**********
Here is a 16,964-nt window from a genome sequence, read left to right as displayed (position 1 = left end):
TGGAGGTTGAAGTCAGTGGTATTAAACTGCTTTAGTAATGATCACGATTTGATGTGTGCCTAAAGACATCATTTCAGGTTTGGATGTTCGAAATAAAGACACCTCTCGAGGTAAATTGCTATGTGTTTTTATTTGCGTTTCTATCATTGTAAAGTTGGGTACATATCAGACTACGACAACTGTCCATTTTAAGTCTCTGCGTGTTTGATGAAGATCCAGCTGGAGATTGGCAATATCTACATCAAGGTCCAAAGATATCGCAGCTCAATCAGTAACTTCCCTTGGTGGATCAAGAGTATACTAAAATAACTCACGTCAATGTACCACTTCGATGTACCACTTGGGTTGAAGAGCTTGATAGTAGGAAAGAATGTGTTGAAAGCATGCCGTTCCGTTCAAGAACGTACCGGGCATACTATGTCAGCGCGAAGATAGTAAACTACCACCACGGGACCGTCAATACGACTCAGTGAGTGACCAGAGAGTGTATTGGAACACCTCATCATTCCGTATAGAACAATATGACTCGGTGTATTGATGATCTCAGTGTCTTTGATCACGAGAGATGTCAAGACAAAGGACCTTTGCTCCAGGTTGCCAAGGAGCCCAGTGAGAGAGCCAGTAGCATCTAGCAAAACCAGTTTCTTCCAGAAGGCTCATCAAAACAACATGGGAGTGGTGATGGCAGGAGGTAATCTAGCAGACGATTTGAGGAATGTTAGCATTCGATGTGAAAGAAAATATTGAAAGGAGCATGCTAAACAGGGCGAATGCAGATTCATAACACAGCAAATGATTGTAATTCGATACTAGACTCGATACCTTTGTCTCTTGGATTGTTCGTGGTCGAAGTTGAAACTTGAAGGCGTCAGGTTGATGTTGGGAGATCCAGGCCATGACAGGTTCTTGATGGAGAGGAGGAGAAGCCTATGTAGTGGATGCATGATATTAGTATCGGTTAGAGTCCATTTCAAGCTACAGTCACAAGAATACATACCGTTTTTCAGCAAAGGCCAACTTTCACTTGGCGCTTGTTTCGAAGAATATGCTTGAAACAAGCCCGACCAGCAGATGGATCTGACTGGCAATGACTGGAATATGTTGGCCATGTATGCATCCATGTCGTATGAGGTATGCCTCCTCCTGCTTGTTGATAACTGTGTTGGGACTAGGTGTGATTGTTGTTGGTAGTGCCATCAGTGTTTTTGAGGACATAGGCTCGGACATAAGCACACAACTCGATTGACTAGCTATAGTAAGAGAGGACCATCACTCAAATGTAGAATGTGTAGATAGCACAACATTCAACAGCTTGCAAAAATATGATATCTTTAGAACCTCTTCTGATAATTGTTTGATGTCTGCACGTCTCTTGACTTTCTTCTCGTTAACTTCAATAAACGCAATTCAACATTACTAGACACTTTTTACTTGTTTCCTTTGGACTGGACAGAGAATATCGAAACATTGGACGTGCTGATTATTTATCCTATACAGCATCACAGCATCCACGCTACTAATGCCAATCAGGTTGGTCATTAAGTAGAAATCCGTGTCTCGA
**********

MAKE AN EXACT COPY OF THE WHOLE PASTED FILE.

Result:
Here is a 16,964-nt window from a genome sequence, read left to right as displayed (position 1 = left end):
TGGAGGTTGAAGTCAGTGGTATTAAACTGCTTTAGTAATGATCACGATTTGATGTGTGCCTAAAGACATCATTTCAGGTTTGGATGTTCGAAATAAAGACACCTCTCGAGGTAAATTGCTATGTGTTTTTATTTGCGTTTCTATCATTGTAAAGTTGGGTACATATCAGACTACGACAACTGTCCATTTTAAGTCTCTGCGTGTTTGATGAAGATCCAGCTGGAGATTGGCAATATCTACATCAAGGTCCAAAGATATCGCAGCTCAATCAGTAACTTCCCTTGGTGGATCAAGAGTATACTAAAATAACTCACGTCAATGTACCACTTCGATGTACCACTTGGGTTGAAGAGCTTGATAGTAGGAAAGAATGTGTTGAAAGCATGCCGTTCCGTTCAAGAACGTACCGGGCATACTATGTCAGCGCGAAGATAGTAAACTACCACCACGGGACCGTCAATACGACTCAGTGAGTGACCAGAGAGTGTATTGGAACACCTCATCATTCCGTATAGAACAATATGACTCGGTGTATTGATGATCTCAGTGTCTTTGATCACGAGAGATGTCAAGACAAAGGACCTTTGCTCCAGGTTGCCAAGGAGCCCAGTGAGAGAGCCAGTAGCATCTAGCAAAACCAGTTTCTTCCAGAAGGCTCATCAAAACAACATGGGAGTGGTGATGGCAGGAGGTAATCTAGCAGACGATTTGAGGAATGTTAGCATTCGATGTGAAAGAAAATATTGAAAGGAGCATGCTAAACAGGGCGAATGCAGATTCATAACACAGCAAATGATTGTAATTCGATACTAGACTCGATACCTTTGTCTCTTGGATTGTTCGTGGTCGAAGTTGAAACTTGAAGGCGTCAGGTTGATGTTGGGAGATCCAGGCCATGACAGGTTCTTGATGGAGAGGAGGAGAAGCCTATGTAGTGGATGCATGATATTAGTATCGGTTAGAGTCCATTTCAAGCTACAGTCACAAGAATACATACCGTTTTTCAGCAAAGGCCAACTTTCACTTGGCGCTTGTTTCGAAGAATATGCTTGAAACAAGCCCGACCAGCAGATGGATCTGACTGGCAATGACTGGAATATGTTGGCCATGTATGCATCCATGTCGTATGAGGTATGCCTCCTCCTGCTTGTTGATAACTGTGTTGGGACTAGGTGTGATTGTTGTTGGTAGTGCCATCAGTGTTTTTGAGGACATAGGCTCGGACATAAGCACACAACTCGATTGACTAGCTATAGTAAGAGAGGACCATCACTCAAATGTAGAATGTGTAGATAGCACAACATTCAACAGCTTGCAAAAATATGATATCTTTAGAACCTCTTCTGATAATTGTTTGATGTCTGCACGTCTCTTGACTTTCTTCTCGTTAACTTCAATAAACGCAATTCAACATTACTAGACACTTTTTACTTGTTTCCTTTGGACTGGACAGAGAATATCGAAACATTGGACGTGCTGATTATTTATCCTATACAGCATCACAGCATCCACGCTACTAATGCCAATCAGGTTGGTCATTAAGTAGAAATCCGTGTCTCGA